Road Traffic in UK Law

Leading Cases
  • R v Williams (Jason)
    • Court of Appeal (Criminal Division)
    • 02 Nov 2010

    In our view, applying this approach, it is therefore necessary for us to consider the meaning of cause as used in s.3ZB of the Road Traffic Act 1988 in the context of the intention of Parliament. First, the meaning of cause in death by dangerous driving was decided by Hennigan. That decision makes clear it is a cause if it is more than negligible or de minimis. We do not think that Parliament can have intended any different definition for s.3ZB.

  • R v London Boroughs Transport Committee, ex parte Freight Transport Association Ltd
    • House of Lords
    • 24 Jul 1991

    A vehicle which complies with all the weight, size, sound level and other technical requirements and standards of Directives issued by the council pursuant to article 100 and is therefore entitled to be used in every member state throughout the Community is not thereby entitled to be driven on every road, on every day, at every hour throughout the Community.

  • Clarke v Kato; Cutter v Eagle Star Insurance Company Ltd
    • House of Lords
    • 22 Oct 1998

    In Oxford v. Austin [1981] R.T.R. 416, 418 Kilner Brown J. referred to a road as One obvious feature of a road as commonly understood is that its physical limits are defined or at least definable. It should always be possible to ascertain the sides of a road or to have them ascertained. I do not find it helpful to use the language of a "through route" beyond recognising that a road should lead from one point to another.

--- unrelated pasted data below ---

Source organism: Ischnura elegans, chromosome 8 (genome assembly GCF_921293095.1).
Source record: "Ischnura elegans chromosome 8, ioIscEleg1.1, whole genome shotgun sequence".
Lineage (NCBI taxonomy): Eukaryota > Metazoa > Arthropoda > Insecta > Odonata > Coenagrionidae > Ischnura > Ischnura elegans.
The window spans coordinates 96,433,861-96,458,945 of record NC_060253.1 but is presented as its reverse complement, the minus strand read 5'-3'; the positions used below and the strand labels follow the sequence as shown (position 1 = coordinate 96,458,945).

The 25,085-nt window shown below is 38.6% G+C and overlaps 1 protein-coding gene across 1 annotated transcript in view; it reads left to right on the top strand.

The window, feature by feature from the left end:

A more formidable argument for the appellants in my view lies in the fact that the legislation is in certain sections expressly made to apply not simply to "a road" but to "a road or other public place." These added words appeared in section 15(1) of the Road Traffic Act 1930 in relation to the offence of driving a motor vehicle when under the influence of drink or drugs.

  • Djanogly v Westminster City Council
    • Queen's Bench Division (Administrative Court)
    • 16 Jul 2010

    There is in section 45 no statutory purpose specifically identified for charging. Charging may be justified provided it is aimed at the fulfilment of the statutory purposes which are identified in section 122 (compendiously referred to by the parties as ‘traffic management purposes’). What the authority may not do is introduce charging and charging levels for the purpose, primary or secondary, of raising section 55(4) revenue.

  • Keyse v Commissioner of Police for Metropolis and Another
    • Court of Appeal (Civil Division)
    • 18 May 2001

    In my judgment, although drivers should allow for the unexpected when they are at the wheel of a car, it would inhibit the valuable work done for the community as a whole, if drivers in the emergency services were not allowed to drive their vehicles on the basis that pedestrians would recognise their warning lights and sirens and give them proper priority by keeping out of their paths.

  • Gorringe v Calderdale Metropolitan Borough Council
    • House of Lords
    • 01 Abr 2004

    They are entitled to complain if damage is caused by some obstruction or condition of the road or its surroundings that constitutes a public nuisance. But an overriding imperative is that those who drive on public highways do so in a manner and at a speed that is safe having regard to such matters as the nature of the road, the weather conditions and the traffic conditions. Drivers are first and foremost themselves responsible for their own safety.

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